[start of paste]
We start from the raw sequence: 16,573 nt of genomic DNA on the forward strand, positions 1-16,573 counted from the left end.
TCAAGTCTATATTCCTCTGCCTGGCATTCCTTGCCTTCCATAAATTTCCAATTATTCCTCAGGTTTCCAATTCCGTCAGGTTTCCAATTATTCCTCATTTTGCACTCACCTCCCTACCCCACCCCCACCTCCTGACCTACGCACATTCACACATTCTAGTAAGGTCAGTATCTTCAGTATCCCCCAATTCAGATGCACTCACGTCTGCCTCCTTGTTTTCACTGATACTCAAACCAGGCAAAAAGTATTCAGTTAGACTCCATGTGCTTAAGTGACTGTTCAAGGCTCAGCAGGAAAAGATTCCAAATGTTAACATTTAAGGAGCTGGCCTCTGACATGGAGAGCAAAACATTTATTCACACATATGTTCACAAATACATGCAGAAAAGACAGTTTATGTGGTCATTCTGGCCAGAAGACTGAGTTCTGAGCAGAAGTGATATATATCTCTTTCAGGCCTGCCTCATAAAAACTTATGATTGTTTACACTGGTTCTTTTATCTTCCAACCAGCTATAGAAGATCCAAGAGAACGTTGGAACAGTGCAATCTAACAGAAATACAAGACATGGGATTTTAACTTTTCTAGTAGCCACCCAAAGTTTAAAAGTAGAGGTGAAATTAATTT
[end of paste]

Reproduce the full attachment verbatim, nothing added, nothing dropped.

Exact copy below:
We start from the raw sequence: 16,573 nt of genomic DNA on the forward strand, positions 1-16,573 counted from the left end.
TCAAGTCTATATTCCTCTGCCTGGCATTCCTTGCCTTCCATAAATTTCCAATTATTCCTCAGGTTTCCAATTCCGTCAGGTTTCCAATTATTCCTCATTTTGCACTCACCTCCCTACCCCACCCCCACCTCCTGACCTACGCACATTCACACATTCTAGTAAGGTCAGTATCTTCAGTATCCCCCAATTCAGATGCACTCACGTCTGCCTCCTTGTTTTCACTGATACTCAAACCAGGCAAAAAGTATTCAGTTAGACTCCATGTGCTTAAGTGACTGTTCAAGGCTCAGCAGGAAAAGATTCCAAATGTTAACATTTAAGGAGCTGGCCTCTGACATGGAGAGCAAAACATTTATTCACACATATGTTCACAAATACATGCAGAAAAGACAGTTTATGTGGTCATTCTGGCCAGAAGACTGAGTTCTGAGCAGAAGTGATATATATCTCTTTCAGGCCTGCCTCATAAAAACTTATGATTGTTTACACTGGTTCTTTTATCTTCCAACCAGCTATAGAAGATCCAAGAGAACGTTGGAACAGTGCAATCTAACAGAAATACAAGACATGGGATTTTAACTTTTCTAGTAGCCACCCAAAGTTTAAAAGTAGAGGTGAAATTAATTT